By Joseph Kellard
Rational selfishness got a hearing at a “tax revolt” in Levittown, Long Island, hosted by a Young Republicans Club on Saturday. In other words, I got the opportunity to speak to a crowd of about 100 people.
Throughout, I held a sign that read: “Ayn Rand was right, Read Alas Shrugged, www.aynrand.com.” Two teens waved their “Who Is John Galt?” signs at me. One scheduled speaker told me about mine: “That’s a great sign.” And a 20-something man told me he’s reading Atlas, say it was “amazing” how Rand “predicted everything going on today” in 1957.
The speakers gave standard conservative speeches, railing against onerous taxes, left-wing media and the loss of personal responsibility. The best comment among them was: “I like making money and being sorta selfish.”
This woman, the emcee, later gave the microphone to anyone willing to talk. A few protestors made more standard comments.
I recall that I started my speech by mentioning Atlas Shrugged, and said that our nation’s founding principles – the right to life, liberty and the pursuit of happiness – are based on rational selfishness, the morality that Ayn Rand fully, explicitly developed and advocated.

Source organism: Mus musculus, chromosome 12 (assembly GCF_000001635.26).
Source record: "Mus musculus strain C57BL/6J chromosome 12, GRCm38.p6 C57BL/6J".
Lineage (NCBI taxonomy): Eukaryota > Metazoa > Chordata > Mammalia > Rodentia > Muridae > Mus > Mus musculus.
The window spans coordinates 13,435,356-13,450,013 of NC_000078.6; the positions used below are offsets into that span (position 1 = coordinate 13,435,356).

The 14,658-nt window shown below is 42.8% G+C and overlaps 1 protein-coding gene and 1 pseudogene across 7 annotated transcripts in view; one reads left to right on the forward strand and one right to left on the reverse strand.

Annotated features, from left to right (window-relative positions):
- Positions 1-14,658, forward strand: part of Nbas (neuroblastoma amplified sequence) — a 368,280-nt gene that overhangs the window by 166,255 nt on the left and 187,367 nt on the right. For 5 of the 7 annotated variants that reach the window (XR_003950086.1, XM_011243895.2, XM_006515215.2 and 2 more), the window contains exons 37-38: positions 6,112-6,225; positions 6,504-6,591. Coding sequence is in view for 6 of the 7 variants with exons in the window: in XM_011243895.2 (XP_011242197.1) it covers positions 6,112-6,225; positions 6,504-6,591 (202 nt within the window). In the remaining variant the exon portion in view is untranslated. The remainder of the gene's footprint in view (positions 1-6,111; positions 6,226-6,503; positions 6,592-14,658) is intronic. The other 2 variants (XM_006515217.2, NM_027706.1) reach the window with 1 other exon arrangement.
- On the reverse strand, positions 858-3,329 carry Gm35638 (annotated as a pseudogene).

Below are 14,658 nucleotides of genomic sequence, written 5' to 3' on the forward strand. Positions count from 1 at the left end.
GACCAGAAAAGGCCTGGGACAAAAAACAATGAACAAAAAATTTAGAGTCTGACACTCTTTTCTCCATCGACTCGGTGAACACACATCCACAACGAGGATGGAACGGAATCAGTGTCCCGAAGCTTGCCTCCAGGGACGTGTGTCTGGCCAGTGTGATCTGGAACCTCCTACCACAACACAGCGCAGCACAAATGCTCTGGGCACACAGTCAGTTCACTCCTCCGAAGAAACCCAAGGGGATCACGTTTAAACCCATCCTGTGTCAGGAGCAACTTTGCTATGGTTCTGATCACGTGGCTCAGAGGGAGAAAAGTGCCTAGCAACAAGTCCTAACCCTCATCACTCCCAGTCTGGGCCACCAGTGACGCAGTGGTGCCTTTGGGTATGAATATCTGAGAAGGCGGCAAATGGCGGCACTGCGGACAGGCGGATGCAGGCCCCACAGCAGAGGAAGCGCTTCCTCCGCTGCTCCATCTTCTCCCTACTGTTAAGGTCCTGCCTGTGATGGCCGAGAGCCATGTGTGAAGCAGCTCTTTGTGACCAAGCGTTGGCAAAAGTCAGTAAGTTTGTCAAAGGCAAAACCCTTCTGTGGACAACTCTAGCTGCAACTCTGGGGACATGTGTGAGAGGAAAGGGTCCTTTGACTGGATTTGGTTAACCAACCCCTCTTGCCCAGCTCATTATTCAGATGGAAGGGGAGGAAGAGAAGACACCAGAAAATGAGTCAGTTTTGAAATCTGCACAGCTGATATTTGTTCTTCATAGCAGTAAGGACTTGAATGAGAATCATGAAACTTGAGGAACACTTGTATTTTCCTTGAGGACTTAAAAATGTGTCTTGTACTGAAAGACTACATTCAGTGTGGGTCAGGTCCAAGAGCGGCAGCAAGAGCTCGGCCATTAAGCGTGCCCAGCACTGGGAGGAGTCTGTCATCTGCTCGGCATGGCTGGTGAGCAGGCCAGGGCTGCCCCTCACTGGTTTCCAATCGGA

Mentioning a speaker who had questioned how it was possible that socialism was making a comeback, I also noted that our nation grew out of tax revolts and that we’re still holding them today. “It’s because Americans still hold to the morality of self-sacrifice, the belief that we must live our lives for others,” I said. “If we don’t question that ethic and understand that there is nothing morally wrong with living for our own sake, then we can expect more and more taxes.”
I said that self-sacrifice is the basis for such government programs as welfare for the poor “to, yes, even Social Security and Medicare.”
I ended by stressing that the tea parties/tax revolts will ultimately amount to nothing unless people challenge the morality of self-sacrifice and uphold the rationally selfish principles on which America was founded. The crowd gave me a generous, if slightly reserved, hand.
After I handed the microphone back to the emcee and walked to my car, I heard her tell the crowd that what I said was “partly true,” and she tried to qualify my appeal to rational selfishness by saying it was OK to help others!
Ultimately, all that matters is that I was able to broadcast the central issue: rational selfishness = freedom.